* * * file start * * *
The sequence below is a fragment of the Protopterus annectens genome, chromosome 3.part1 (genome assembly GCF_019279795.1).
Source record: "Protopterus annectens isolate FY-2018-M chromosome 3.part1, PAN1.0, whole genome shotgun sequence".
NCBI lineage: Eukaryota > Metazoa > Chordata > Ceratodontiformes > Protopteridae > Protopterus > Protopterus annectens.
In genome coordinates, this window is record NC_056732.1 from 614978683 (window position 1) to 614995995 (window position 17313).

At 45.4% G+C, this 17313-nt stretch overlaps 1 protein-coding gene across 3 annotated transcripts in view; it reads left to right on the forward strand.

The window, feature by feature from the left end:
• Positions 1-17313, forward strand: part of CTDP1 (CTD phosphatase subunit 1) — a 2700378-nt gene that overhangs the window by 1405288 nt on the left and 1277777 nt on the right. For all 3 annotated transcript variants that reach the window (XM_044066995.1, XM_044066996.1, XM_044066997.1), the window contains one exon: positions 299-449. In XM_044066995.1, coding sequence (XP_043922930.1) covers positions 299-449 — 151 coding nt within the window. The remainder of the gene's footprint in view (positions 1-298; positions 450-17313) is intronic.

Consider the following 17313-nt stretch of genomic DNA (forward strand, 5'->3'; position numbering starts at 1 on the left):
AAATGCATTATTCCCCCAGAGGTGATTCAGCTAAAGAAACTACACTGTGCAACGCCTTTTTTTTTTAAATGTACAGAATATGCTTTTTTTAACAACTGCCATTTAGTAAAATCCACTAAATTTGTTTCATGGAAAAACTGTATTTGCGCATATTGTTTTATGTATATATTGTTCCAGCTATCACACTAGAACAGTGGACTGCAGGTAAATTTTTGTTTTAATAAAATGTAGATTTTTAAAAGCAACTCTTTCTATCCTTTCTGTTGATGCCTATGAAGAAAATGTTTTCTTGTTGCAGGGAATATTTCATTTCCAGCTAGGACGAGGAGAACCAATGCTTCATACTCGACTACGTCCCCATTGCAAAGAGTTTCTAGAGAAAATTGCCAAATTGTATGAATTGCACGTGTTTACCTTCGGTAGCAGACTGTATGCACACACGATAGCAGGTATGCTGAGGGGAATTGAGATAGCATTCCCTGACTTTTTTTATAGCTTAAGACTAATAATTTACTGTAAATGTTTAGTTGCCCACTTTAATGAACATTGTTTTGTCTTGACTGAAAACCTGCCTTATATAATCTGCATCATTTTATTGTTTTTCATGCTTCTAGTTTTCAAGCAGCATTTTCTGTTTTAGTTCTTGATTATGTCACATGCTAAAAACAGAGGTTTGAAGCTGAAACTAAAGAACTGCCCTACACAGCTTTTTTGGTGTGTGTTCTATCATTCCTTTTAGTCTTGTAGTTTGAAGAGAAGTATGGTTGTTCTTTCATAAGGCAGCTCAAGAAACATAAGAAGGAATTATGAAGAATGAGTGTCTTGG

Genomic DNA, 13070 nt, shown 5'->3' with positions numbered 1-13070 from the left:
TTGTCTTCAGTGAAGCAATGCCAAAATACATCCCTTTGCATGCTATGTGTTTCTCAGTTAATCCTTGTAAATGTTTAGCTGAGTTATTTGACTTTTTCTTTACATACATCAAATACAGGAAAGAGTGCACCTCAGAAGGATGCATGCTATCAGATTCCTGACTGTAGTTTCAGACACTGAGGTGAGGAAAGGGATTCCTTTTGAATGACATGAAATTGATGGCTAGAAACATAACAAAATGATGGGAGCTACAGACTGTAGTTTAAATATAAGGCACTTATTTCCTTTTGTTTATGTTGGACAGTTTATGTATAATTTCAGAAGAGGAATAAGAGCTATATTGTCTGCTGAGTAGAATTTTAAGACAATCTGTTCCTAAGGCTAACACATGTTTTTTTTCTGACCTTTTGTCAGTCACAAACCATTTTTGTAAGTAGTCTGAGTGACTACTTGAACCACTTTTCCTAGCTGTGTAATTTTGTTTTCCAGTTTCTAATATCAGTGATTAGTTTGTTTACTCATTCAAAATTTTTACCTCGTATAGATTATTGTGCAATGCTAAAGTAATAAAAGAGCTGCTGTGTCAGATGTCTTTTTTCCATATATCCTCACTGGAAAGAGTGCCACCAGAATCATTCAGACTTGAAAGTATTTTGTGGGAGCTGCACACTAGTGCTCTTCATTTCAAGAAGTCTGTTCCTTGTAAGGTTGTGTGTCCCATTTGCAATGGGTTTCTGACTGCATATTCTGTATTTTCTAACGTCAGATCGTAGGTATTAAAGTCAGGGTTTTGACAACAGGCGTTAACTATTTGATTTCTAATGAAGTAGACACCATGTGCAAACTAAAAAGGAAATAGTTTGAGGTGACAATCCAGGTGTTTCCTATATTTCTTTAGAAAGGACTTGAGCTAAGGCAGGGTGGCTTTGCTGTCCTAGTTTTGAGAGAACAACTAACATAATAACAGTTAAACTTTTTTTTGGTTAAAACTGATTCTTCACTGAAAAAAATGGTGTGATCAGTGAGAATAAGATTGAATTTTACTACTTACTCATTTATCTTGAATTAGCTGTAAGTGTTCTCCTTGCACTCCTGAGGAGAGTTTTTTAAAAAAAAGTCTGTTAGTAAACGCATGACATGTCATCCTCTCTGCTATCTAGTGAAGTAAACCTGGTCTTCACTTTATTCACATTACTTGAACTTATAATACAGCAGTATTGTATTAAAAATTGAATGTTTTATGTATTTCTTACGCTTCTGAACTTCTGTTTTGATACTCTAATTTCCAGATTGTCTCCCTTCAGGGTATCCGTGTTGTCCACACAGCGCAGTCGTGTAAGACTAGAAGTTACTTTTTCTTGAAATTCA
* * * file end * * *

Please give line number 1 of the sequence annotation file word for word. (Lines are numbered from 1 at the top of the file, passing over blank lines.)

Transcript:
The sequence below is a fragment of the Protopterus annectens genome, chromosome 3.part1 (genome assembly GCF_019279795.1).